What is myalgic encephalomyelitis and what are the myalgic encephalomyelitis symptoms? Otherwise known as ME or chronic fatigue syndrome, myalgic encephalomyelitis is a condition causing extreme mental and physical tiredness above and beyond what you might expect to feel at the end of a tough week.
Myalgic encephalomyelitis can affect people of any age or sex, but seems to be more common in women aged between 40 and 50. The condition varies in severity a great deal. Some people are able to continue with normal life, albeit with a few concessions to allow adequate rest, whereas others become completely housebound and unable to do anything for months or even years.
What are the myalgic encephalomyelitis symptoms?
ME symptoms do not appear overnight. Most people experience a gradual onset of symptoms over the cause of several months and as the condition worsens, normal activities become more and more difficult. What might have once been an easy level of exertion soon becomes an impossible task, and one which leaves you exhausted for more than 24 hours.
The main symptom of ME is extreme tiredness. Unlike the type of tiredness you might feel following a few nights of interrupted sleep, the fatigue experienced by sufferers of chronic fatigue syndrome can leave the person feeling utterly drained and unable to function. But whereas a healthy person would have an early night and wake up feeling refreshed and rejuvenated, an ME patient could spend a week in bed resting and still feel no better. Normal everyday activities can become impossible with ME and even a simple activity such as walking downstairs will leave the person feeling completely exhausted.
As well as constant fatigue, ME causes a gradual deterioration in general health and most patients will also experience a range of other symptoms as their condition progresses.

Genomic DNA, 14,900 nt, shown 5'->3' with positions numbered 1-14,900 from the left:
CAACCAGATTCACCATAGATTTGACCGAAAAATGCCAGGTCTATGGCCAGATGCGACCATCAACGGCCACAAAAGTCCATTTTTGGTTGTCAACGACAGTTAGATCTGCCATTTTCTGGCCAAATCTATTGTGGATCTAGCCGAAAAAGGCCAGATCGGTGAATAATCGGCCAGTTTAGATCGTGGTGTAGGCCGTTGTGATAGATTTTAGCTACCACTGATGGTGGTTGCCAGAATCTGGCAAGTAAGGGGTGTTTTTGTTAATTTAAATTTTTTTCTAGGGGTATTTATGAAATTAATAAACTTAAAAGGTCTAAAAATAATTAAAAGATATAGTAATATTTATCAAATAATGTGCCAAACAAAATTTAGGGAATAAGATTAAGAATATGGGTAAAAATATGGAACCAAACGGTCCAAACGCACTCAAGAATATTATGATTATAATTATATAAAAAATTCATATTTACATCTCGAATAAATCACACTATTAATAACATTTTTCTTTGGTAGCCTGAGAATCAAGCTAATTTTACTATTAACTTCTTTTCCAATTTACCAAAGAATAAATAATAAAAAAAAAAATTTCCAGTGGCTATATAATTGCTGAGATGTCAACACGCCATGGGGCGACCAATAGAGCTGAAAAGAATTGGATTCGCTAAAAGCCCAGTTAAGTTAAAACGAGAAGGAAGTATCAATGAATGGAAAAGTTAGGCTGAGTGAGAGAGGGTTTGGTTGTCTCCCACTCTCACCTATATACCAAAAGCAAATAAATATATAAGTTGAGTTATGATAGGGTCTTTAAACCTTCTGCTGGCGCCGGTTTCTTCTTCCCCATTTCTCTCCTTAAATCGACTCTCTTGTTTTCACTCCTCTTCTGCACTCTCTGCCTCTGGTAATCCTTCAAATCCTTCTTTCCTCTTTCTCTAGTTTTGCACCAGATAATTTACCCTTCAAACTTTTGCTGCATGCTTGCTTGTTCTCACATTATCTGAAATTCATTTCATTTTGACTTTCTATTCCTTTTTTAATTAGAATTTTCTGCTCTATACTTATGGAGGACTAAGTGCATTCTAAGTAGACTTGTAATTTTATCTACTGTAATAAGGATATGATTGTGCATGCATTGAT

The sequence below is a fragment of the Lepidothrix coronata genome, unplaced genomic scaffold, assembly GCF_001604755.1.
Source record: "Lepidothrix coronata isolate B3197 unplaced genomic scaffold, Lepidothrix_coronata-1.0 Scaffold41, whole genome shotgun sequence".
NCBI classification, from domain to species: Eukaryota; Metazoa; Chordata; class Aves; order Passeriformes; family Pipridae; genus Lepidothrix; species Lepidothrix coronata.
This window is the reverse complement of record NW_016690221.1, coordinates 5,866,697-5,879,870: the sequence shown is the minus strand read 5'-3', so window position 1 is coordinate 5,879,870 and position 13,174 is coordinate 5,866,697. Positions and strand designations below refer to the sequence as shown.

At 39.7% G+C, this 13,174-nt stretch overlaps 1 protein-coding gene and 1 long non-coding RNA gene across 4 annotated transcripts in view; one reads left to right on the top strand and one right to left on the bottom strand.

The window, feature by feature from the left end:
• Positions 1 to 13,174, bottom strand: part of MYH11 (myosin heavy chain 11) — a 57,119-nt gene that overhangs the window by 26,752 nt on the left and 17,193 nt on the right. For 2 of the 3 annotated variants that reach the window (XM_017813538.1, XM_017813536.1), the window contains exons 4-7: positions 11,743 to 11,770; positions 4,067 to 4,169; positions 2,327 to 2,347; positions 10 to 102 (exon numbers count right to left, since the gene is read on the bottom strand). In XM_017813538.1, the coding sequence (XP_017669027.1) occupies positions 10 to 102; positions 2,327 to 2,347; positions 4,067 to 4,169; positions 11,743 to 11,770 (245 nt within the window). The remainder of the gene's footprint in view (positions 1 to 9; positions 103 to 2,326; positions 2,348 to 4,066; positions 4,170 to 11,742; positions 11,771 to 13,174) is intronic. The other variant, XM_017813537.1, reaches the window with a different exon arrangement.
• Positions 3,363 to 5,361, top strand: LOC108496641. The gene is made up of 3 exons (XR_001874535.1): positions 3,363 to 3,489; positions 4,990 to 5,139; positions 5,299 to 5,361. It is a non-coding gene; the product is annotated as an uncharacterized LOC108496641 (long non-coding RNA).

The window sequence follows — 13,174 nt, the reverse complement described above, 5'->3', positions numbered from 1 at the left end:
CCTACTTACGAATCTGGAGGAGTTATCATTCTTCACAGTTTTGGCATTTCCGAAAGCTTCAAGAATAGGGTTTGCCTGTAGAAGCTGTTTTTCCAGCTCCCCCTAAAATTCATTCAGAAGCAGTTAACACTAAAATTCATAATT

Symptoms of myalgic encephalomyelitis include the following:
- Flu-like symptoms
- Cognitive problems including confusion, memory problems, and poor concentration
- Muscle and joint aches and pains
- Painful glands
- Unexplained headaches
- Swollen and painful glands in the neck and armpits
- Pins and needles
- Mouth ulcers
- Sleep problems
- Depression and mood swings
- Digestive problems
However, this is not an exhaustive list and some people will experience other symptoms as well as some of those listed.
How is chronic fatigue syndrome treated?
ME is a difficult condition to diagnose and treatment will normally aim to reduce the severity of the symptoms. Medication such as paracetamol can help to reduce the physical aches and pains while antidepressants will alleviate any symptoms of depression.
In many cases there are various types of self-help techniques that can alleviate the problems faced by those suffering from ME. Making lifestyle changes that include adequate rest intervals can help the person continue with some of their normal activities, or at least find a level of everyday exertion that they can manage.
Other possible avenues of treatment for those suffering from the symptoms of chronic fatigue syndrome include alternative therapies such as acupuncture, aromatherapy, and relaxation therapy, plus homeopathic remedies can sometimes help.